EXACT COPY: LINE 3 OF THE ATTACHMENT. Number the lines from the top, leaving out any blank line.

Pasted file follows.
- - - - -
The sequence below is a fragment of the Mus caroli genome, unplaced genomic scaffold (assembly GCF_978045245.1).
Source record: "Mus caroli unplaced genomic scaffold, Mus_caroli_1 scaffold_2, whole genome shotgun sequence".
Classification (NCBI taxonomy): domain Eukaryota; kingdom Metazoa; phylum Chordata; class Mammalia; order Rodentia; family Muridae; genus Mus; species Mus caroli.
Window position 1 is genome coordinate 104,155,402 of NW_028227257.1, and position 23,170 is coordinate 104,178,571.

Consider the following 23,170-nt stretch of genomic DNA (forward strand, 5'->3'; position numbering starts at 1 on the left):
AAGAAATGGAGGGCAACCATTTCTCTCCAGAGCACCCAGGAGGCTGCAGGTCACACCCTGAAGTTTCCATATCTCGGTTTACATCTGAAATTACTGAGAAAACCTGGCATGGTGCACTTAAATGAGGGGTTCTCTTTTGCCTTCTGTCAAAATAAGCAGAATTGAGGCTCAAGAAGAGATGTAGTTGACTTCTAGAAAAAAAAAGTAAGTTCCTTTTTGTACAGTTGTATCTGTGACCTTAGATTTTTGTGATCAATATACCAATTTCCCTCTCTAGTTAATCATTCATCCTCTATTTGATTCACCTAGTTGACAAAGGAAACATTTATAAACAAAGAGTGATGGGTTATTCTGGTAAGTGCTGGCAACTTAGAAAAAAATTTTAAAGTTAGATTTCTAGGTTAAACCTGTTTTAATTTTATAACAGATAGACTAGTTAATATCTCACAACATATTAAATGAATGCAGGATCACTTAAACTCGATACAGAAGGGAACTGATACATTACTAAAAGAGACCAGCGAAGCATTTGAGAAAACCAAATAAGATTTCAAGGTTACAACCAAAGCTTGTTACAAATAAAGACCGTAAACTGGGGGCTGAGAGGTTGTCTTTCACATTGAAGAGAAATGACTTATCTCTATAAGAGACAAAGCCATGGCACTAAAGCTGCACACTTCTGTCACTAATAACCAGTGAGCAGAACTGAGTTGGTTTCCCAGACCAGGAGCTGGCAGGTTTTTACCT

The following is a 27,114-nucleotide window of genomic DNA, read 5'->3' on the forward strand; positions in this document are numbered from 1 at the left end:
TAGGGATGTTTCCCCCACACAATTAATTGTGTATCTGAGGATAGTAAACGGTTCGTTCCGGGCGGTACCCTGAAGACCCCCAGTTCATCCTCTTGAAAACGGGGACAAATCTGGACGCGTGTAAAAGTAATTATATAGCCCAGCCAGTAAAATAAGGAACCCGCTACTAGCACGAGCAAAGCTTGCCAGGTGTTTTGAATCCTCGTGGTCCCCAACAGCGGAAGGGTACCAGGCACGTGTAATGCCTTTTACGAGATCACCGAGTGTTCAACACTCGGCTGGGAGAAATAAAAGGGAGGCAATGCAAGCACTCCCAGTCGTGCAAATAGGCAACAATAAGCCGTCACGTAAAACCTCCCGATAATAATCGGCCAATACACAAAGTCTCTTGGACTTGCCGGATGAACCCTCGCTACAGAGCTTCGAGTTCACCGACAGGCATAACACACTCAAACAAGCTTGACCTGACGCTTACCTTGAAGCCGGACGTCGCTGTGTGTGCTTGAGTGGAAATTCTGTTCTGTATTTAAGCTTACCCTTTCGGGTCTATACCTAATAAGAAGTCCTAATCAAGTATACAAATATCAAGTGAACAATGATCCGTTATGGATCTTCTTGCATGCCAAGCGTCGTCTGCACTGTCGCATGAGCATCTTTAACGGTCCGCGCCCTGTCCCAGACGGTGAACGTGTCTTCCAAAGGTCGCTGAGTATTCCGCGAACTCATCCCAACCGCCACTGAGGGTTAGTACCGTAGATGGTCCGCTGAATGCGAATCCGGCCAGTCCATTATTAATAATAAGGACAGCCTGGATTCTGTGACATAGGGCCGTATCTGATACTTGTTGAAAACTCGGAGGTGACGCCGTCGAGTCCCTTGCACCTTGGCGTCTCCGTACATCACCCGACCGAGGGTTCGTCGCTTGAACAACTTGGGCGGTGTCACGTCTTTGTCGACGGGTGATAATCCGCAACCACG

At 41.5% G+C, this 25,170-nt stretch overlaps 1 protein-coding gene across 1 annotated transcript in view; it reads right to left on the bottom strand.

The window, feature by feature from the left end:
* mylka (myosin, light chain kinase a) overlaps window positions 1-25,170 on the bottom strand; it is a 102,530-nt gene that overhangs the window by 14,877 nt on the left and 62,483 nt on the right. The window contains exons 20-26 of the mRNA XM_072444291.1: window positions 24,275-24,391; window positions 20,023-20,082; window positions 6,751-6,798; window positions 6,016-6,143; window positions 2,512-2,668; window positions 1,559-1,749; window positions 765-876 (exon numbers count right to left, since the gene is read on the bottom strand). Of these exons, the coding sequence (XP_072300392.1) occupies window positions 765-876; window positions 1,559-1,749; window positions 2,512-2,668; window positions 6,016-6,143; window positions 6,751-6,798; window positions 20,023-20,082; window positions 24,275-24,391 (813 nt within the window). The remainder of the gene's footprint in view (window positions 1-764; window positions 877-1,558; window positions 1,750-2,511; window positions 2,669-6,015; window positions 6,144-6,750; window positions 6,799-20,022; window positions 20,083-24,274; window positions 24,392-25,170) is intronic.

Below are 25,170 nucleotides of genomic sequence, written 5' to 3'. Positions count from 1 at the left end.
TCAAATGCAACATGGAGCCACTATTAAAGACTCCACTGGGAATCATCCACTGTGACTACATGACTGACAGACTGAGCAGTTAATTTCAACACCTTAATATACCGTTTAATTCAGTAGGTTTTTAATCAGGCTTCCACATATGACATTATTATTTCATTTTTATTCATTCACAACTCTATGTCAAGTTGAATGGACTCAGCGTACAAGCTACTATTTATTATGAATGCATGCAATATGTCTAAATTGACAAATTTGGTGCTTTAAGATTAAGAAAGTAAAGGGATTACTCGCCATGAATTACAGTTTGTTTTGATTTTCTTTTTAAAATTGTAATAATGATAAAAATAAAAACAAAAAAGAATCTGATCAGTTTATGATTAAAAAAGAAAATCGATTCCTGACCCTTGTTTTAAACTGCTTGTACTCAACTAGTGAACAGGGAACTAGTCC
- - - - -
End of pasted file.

Classification (NCBI taxonomy): domain Eukaryota; kingdom Metazoa; phylum Chordata; class Mammalia; order Rodentia; family Muridae; genus Mus; species Mus caroli.